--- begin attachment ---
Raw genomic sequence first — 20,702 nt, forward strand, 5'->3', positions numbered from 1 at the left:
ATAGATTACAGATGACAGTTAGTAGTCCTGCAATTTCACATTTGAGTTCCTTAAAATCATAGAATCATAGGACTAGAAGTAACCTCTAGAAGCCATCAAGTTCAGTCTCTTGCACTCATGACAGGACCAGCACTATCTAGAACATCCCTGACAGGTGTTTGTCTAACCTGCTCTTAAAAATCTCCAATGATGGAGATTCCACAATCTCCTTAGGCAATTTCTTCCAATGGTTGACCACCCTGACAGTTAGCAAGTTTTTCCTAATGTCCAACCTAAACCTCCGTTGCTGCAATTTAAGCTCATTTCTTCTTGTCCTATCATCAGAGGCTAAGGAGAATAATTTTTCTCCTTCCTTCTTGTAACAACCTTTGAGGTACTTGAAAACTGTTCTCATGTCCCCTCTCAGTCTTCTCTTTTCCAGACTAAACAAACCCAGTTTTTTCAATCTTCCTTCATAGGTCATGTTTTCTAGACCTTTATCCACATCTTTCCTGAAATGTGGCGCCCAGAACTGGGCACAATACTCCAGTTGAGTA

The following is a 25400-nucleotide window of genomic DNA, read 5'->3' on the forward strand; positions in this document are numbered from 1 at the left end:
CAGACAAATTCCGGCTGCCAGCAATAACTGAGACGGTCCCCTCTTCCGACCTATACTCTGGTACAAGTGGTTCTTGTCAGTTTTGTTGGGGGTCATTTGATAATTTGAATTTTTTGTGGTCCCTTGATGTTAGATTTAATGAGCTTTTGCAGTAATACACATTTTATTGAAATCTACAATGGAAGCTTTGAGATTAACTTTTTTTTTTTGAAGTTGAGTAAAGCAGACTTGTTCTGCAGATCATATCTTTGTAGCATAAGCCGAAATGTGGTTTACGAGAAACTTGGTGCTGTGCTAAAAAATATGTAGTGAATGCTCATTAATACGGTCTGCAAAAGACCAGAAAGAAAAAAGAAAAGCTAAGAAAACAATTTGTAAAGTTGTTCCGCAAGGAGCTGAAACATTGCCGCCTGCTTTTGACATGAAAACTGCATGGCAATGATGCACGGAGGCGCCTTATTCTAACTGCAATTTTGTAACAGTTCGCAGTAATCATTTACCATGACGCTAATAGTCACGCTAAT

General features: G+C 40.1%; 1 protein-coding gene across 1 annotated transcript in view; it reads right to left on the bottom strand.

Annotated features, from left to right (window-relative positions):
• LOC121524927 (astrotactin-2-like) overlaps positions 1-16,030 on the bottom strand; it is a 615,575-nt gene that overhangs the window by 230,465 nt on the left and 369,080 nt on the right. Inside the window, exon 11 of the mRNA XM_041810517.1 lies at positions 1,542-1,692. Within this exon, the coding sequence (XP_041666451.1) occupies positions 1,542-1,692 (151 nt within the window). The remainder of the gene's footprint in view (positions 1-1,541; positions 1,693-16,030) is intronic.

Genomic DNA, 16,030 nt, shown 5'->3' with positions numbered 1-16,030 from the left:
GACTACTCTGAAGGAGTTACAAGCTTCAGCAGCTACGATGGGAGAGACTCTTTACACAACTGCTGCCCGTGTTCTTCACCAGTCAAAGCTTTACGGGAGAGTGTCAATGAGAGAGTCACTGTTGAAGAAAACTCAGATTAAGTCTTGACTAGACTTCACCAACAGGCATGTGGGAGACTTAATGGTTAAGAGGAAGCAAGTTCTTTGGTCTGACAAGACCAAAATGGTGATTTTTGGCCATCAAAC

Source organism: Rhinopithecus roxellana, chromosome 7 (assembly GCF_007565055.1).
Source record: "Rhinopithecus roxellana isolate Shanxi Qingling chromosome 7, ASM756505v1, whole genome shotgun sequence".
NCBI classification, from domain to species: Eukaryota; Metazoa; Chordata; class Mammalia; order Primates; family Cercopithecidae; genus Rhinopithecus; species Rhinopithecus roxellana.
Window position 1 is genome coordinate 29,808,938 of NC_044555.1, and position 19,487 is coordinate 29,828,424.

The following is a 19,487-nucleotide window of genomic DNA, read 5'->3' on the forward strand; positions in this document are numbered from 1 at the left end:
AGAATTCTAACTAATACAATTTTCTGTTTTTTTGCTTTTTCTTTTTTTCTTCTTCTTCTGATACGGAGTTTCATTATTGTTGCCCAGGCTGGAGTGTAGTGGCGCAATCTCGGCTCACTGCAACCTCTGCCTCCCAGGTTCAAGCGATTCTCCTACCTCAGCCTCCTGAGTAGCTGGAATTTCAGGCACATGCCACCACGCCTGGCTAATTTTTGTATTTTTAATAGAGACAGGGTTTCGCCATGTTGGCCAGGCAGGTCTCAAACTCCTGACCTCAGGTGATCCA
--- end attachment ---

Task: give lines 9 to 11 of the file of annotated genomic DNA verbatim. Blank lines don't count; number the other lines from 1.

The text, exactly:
GACTACTCTGAAGGAGTTACAAGCTTCAGCAGCTACGATGGGAGAGACTCTTTACACAACTGCTGCCCGTGTTCTTCACCAGTCAAAGCTTTACGGGAGAGTGTCAATGAGAGAGTCACTGTTGAAGAAAACTCAGATTAAGTCTTGACTAGACTTCACCAACAGGCATGTGGGAGACTTAATGGTTAAGAGGAAGCAAGTTCTTTGGTCTGACAAGACCAAAATGGTGATTTTTGGCCATCAAAC

Source organism: Rhinopithecus roxellana, chromosome 7 (assembly GCF_007565055.1).
Source record: "Rhinopithecus roxellana isolate Shanxi Qingling chromosome 7, ASM756505v1, whole genome shotgun sequence".